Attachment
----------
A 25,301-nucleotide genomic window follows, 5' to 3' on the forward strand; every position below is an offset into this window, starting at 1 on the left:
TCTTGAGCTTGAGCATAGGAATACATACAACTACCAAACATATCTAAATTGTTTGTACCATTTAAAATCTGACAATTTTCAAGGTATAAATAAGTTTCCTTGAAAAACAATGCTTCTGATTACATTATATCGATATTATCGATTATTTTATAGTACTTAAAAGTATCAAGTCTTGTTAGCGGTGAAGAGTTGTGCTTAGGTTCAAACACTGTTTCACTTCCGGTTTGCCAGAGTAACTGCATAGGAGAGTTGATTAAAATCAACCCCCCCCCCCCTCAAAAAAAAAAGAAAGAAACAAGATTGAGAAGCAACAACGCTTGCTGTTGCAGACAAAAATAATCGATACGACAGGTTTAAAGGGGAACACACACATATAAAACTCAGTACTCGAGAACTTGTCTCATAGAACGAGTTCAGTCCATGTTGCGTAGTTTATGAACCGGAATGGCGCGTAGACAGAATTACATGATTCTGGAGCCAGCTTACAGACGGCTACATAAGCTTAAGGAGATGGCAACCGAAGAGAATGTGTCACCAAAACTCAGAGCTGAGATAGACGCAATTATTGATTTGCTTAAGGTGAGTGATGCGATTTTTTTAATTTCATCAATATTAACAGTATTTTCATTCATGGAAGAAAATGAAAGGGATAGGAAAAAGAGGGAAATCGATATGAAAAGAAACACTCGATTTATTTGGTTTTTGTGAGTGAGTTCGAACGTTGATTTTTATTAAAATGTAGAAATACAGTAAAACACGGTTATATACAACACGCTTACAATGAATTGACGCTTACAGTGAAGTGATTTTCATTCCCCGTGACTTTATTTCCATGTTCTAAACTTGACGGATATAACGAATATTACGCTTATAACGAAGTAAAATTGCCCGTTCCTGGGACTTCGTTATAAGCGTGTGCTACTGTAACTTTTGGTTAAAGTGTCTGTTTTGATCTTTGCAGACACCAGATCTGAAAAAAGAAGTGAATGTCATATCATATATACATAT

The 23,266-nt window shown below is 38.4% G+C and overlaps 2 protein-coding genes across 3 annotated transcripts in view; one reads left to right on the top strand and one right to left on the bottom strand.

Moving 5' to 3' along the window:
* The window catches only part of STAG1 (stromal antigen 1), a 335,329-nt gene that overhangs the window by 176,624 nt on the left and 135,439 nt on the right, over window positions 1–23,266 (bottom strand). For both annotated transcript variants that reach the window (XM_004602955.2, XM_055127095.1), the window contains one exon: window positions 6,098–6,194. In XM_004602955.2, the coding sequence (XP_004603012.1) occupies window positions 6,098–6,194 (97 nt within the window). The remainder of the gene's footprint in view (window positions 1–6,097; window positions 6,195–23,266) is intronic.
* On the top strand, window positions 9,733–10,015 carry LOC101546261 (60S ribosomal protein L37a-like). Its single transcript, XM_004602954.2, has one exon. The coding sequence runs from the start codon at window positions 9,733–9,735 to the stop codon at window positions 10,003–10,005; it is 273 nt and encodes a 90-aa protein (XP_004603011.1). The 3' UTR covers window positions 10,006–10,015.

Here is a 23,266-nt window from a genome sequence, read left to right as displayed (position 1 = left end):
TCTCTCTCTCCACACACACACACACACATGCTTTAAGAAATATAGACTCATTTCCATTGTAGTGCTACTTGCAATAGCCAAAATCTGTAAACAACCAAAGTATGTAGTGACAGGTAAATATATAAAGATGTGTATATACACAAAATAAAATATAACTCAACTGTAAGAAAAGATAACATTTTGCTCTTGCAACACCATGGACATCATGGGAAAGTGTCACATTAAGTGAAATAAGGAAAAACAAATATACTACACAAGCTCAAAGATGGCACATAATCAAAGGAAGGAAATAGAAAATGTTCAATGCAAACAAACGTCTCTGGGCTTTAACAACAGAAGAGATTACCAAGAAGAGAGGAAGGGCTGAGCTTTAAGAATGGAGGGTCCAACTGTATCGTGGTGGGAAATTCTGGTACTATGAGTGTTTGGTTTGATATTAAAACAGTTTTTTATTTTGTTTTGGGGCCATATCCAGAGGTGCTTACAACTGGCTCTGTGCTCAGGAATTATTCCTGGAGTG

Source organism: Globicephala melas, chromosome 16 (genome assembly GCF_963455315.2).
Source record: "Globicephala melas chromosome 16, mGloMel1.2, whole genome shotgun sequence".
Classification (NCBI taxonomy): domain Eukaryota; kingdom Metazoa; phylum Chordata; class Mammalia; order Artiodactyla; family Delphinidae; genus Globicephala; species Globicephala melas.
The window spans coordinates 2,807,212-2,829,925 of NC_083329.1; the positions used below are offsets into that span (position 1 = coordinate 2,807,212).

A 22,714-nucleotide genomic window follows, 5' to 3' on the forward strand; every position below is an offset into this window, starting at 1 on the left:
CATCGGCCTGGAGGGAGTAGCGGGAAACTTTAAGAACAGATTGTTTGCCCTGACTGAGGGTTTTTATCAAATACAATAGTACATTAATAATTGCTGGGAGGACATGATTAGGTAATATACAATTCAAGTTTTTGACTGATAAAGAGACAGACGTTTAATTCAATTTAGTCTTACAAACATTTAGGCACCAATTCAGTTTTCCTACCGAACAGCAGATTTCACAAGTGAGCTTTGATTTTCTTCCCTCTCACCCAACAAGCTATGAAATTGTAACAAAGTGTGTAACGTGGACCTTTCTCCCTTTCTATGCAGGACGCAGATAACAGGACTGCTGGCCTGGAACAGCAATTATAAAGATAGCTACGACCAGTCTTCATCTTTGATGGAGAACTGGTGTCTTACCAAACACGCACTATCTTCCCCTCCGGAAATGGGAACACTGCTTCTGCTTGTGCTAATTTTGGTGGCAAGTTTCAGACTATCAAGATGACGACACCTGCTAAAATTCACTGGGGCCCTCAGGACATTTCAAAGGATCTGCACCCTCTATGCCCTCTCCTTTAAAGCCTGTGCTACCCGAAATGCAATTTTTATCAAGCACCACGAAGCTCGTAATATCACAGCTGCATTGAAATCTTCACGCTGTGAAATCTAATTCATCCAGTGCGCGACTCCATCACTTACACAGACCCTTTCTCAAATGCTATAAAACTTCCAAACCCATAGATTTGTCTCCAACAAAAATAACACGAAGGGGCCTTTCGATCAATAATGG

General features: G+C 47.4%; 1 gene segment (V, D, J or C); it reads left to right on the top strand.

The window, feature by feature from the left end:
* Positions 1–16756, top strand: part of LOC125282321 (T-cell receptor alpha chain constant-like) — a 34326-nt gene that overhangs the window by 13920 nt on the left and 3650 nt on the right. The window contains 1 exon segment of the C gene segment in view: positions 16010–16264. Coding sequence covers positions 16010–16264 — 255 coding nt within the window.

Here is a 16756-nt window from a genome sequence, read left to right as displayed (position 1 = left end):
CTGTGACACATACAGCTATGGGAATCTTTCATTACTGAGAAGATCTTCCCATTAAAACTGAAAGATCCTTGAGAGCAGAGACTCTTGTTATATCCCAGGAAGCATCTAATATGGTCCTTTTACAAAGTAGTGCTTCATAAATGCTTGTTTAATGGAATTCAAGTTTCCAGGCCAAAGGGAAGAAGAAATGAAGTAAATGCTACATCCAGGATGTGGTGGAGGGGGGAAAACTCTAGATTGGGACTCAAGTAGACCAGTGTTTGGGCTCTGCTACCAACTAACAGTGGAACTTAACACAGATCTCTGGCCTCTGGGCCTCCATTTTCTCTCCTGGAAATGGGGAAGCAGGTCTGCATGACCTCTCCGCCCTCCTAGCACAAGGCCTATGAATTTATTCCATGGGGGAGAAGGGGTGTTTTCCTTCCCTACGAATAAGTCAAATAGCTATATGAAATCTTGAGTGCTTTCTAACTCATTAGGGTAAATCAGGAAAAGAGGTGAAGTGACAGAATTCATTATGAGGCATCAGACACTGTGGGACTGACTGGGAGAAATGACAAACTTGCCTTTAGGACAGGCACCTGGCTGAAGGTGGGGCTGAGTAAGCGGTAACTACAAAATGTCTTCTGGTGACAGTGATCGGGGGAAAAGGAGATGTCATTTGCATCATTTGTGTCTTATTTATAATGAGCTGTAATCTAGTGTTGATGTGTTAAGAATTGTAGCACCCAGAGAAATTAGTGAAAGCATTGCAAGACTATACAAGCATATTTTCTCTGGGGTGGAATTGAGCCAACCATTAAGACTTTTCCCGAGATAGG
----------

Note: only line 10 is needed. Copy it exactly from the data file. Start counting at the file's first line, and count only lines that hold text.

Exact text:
Source record: "Globicephala melas chromosome 16, mGloMel1.2, whole genome shotgun sequence".